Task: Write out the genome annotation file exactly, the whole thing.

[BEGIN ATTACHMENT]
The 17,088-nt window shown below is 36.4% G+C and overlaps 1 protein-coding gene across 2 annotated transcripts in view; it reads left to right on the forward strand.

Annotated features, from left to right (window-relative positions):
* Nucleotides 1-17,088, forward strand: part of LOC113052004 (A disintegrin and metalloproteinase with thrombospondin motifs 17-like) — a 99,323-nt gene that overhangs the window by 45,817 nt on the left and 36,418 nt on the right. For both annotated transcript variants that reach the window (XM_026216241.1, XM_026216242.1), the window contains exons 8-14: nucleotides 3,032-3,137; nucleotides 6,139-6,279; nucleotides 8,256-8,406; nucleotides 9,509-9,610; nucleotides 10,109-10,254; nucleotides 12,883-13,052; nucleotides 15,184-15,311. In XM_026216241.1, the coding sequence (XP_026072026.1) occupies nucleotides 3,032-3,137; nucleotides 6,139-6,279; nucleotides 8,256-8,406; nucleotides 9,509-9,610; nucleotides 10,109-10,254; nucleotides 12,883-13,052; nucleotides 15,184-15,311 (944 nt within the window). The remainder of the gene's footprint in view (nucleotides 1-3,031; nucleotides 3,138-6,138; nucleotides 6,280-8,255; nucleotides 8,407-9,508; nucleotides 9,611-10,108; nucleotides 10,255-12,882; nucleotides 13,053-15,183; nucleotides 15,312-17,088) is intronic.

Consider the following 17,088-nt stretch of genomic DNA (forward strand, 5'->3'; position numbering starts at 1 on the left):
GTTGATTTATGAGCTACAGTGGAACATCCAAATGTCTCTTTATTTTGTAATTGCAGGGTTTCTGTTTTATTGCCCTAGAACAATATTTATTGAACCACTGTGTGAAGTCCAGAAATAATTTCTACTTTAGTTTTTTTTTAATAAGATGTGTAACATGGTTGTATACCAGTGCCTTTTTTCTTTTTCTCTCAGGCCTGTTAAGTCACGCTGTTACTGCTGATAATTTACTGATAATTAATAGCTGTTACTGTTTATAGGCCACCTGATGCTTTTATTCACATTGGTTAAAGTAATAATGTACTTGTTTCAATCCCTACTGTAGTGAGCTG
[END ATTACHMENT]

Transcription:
The 17,088-nt window shown below is 36.4% G+C and overlaps 1 protein-coding gene across 2 annotated transcripts in view; it reads left to right on the forward strand.

Annotated features, from left to right (window-relative positions):
* Nucleotides 1-17,088, forward strand: part of LOC113052004 (A disintegrin and metalloproteinase with thrombospondin motifs 17-like) — a 99,323-nt gene that overhangs the window by 45,817 nt on the left and 36,418 nt on the right. For both annotated transcript variants that reach the window (XM_026216241.1, XM_026216242.1), the window contains exons 8-14: nucleotides 3,032-3,137; nucleotides 6,139-6,279; nucleotides 8,256-8,406; nucleotides 9,509-9,610; nucleotides 10,109-10,254; nucleotides 12,883-13,052; nucleotides 15,184-15,311. In XM_026216241.1, the coding sequence (XP_026072026.1) occupies nucleotides 3,032-3,137; nucleotides 6,139-6,279; nucleotides 8,256-8,406; nucleotides 9,509-9,610; nucleotides 10,109-10,254; nucleotides 12,883-13,052; nucleotides 15,184-15,311 (944 nt within the window). The remainder of the gene's footprint in view (nucleotides 1-3,031; nucleotides 3,138-6,138; nucleotides 6,280-8,255; nucleotides 8,407-9,508; nucleotides 9,611-10,108; nucleotides 10,255-12,882; nucleotides 13,053-15,183; nucleotides 15,312-17,088) is intronic.

Consider the following 17,088-nt stretch of genomic DNA (forward strand, 5'->3'; position numbering starts at 1 on the left):
GTTGATTTATGAGCTACAGTGGAACATCCAAATGTCTCTTTATTTTGTAATTGCAGGGTTTCTGTTTTATTGCCCTAGAACAATATTTATTGAACCACTGTGTGAAGTCCAGAAATAATTTCTACTTTAGTTTTTTTTTAATAAGATGTGTAACATGGTTGTATACCAGTGCCTTTTTTCTTTTTCTCTCAGGCCTGTTAAGTCACGCTGTTACTGCTGATAATTTACTGATAATTAATAGCTGTTACTGTTTATAGGCCACCTGATGCTTTTATTCACATTGGTTAAAGTAATAATGTACTTGTTTCAATCCCTACTGTAGTGAGCTG